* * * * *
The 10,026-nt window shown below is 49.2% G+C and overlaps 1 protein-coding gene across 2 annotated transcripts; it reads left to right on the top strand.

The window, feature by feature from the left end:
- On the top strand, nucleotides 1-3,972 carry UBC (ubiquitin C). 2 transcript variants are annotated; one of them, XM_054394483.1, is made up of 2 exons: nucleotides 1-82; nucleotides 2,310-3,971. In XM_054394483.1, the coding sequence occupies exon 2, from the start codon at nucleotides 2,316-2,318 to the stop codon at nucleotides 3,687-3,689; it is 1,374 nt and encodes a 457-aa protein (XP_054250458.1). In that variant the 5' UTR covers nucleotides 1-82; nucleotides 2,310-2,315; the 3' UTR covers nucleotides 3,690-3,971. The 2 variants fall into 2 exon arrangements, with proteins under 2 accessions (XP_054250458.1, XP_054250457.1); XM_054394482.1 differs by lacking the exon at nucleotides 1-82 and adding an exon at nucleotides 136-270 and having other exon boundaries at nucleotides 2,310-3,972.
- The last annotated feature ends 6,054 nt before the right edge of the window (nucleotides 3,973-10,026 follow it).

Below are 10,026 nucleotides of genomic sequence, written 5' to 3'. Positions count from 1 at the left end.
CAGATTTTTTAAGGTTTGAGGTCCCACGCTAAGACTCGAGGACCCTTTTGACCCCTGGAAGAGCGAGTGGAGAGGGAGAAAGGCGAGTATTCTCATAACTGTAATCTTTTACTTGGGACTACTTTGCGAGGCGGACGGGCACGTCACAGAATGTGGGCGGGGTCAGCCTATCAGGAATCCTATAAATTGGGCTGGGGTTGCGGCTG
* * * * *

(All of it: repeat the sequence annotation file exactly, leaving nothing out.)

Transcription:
The 10,026-nt window shown below is 49.2% G+C and overlaps 1 protein-coding gene across 2 annotated transcripts; it reads left to right on the top strand.

The window, feature by feature from the left end:
- On the top strand, nucleotides 1-3,972 carry UBC (ubiquitin C). 2 transcript variants are annotated; one of them, XM_054394483.1, is made up of 2 exons: nucleotides 1-82; nucleotides 2,310-3,971. In XM_054394483.1, the coding sequence occupies exon 2, from the start codon at nucleotides 2,316-2,318 to the stop codon at nucleotides 3,687-3,689; it is 1,374 nt and encodes a 457-aa protein (XP_054250458.1). In that variant the 5' UTR covers nucleotides 1-82; nucleotides 2,310-2,315; the 3' UTR covers nucleotides 3,690-3,971. The 2 variants fall into 2 exon arrangements, with proteins under 2 accessions (XP_054250458.1, XP_054250457.1); XM_054394482.1 differs by lacking the exon at nucleotides 1-82 and adding an exon at nucleotides 136-270 and having other exon boundaries at nucleotides 2,310-3,972.
- The last annotated feature ends 6,054 nt before the right edge of the window (nucleotides 3,973-10,026 follow it).

Below are 10,026 nucleotides of genomic sequence, written 5' to 3'. Positions count from 1 at the left end.
CAGATTTTTTAAGGTTTGAGGTCCCACGCTAAGACTCGAGGACCCTTTTGACCCCTGGAAGAGCGAGTGGAGAGGGAGAAAGGCGAGTATTCTCATAACTGTAATCTTTTACTTGGGACTACTTTGCGAGGCGGACGGGCACGTCACAGAATGTGGGCGGGGTCAGCCTATCAGGAATCCTATAAATTGGGCTGGGGTTGCGGCTG